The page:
I’ve been reading a lot of first-time novelists lately, maybe because I’m one and I feel a kinship. It’s tough to get readers to take a chance on somebody new, so I’m trying to seek them out. I’m starting A Tree Born Crooked, a debut novel by Steph Post, which is a grit-lit crime saga set in the Florida panhandle. I’m just getting started, but it’s clever and brimming with tension, and even though it’s getting dark and cold outside as fall gives way to winter, it makes me feel humid and sweaty from the atmosphere she describes. Next up will be A Land More Kind Than Home, by Wiley Cash — another writer I’ve been dying to check out.

Thanks so much Anthony for your time, insightful responses and for a book that resonates.

My pleasure. Thanks for giving my book about schoolkids in trouble a read. I hope the double-crosses and broken hearts made for a decent page-turner.

Yes it did.  Most certainly did.  {Stay tuned for my review of Brutal Youth}



A Few Author Insights via By the Book

November 12, 2014 Book Review, reviews 5

Many thanks to the publisher for the complimentary review copy; however, these are solely my thoughts and opinions and not influenced in any way.

A Few Author Insights via By the BookBy the Book: Writers on Literature and the Literary Life from The New York Times Book Review
by Pamela Paul
Published by Henry Holt & Co
On October 28th, 2014
Genre: Non-Fiction
Pages: 336
Source: complimentary review copy
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from the book jacket

Every Sunday, readers of The New York Times Book Review turn with anticipation to see which novelist, historian, short story writer, or artist will be the subject of the popular By the Book feature.  These wide-ranging interviews are conducted by Pamela Paul, the editor of the Book Review, and here she brings together sixty-five of the most intriguing and fascinating exchanges. . .

With a star-studded list of authors interviewed, from J.K. Rowling to Arnold Schwarzenegger to Donna Tartt and Stephen King, By the Book is a book-lover’s dream.  It’s kind-of like the Entertainment Tonight of the writing world, only without the flashy dresses, bright lights and intro music!

By the Book delves deeper into the lives of familiar authors and others on the fringes of the literary world.  Many of the interviews have similar questions, though not all.  It was interesting to see of those authors who did have similar questions how far-ranging the responses were across the board!  Just goes to show how incredibly unique us humans are.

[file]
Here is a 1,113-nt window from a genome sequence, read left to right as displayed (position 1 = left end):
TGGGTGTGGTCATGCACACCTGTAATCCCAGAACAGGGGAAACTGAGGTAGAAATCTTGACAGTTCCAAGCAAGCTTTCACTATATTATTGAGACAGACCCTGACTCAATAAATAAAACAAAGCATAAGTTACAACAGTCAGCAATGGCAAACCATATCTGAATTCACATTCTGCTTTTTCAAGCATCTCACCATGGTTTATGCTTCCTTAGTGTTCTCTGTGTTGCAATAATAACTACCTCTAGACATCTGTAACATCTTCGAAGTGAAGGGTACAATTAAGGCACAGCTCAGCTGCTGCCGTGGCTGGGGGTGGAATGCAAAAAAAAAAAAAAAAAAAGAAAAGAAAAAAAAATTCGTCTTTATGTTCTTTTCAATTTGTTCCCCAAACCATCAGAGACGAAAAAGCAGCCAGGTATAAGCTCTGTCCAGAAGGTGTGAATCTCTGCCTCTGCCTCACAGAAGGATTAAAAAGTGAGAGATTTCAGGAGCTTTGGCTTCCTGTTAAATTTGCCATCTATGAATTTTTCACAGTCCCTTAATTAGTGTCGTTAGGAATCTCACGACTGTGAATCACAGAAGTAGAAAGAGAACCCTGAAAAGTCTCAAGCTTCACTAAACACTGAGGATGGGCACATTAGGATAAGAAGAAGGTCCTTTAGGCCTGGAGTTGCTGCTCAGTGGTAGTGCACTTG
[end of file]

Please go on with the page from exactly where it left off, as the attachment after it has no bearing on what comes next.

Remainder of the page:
Most intriguing interview question?  If you could require the president to read one book, what would it be?  Malcolm Gladwell’s response is particularly insightful ;-) The new Lee Child, of course!  It might be nice for him to escape for a few hours to a world where one man can solve every one of the world’s problems with nothing but his wits and his fists.  Which has me wondering, do you think President Obama reads these interviews and presidential book recommendations?

Interview answer I could most relate to?  Sheryl Sandberg in response to What were your favorite books as a child? Do you have a favorite character of hero from one of those books? can I be Shery’s new best friend?!?  I wanted to be Meg Murray, the admittedly geeky heroine of A Wrinkle in Time, by Madeleine L’Engle. . . . .if you’re new to The Novel Life you may want to read my love letter to Madeleine L’Engle.

Had me scrambling for a dictionary?  Question posed to Ira Glass You studied semiotics at Brown.  How has that informed the way you read novels?  what the heck is semiotic?  for those like me who are unfamiliar with the term ~ it is the study of signs and sign-using behaviour, especially in language.  I wonder if Paul deliberately used $5 words for this particular interview. . .

Left me proud to have read his books?  The interview with Dave Eggers reveals his total dedication to encouraging young people to read and to write. Eggers cofounded 826 National and annually he works with high school students to put together an anthology of The Best American Nonrequired Reading.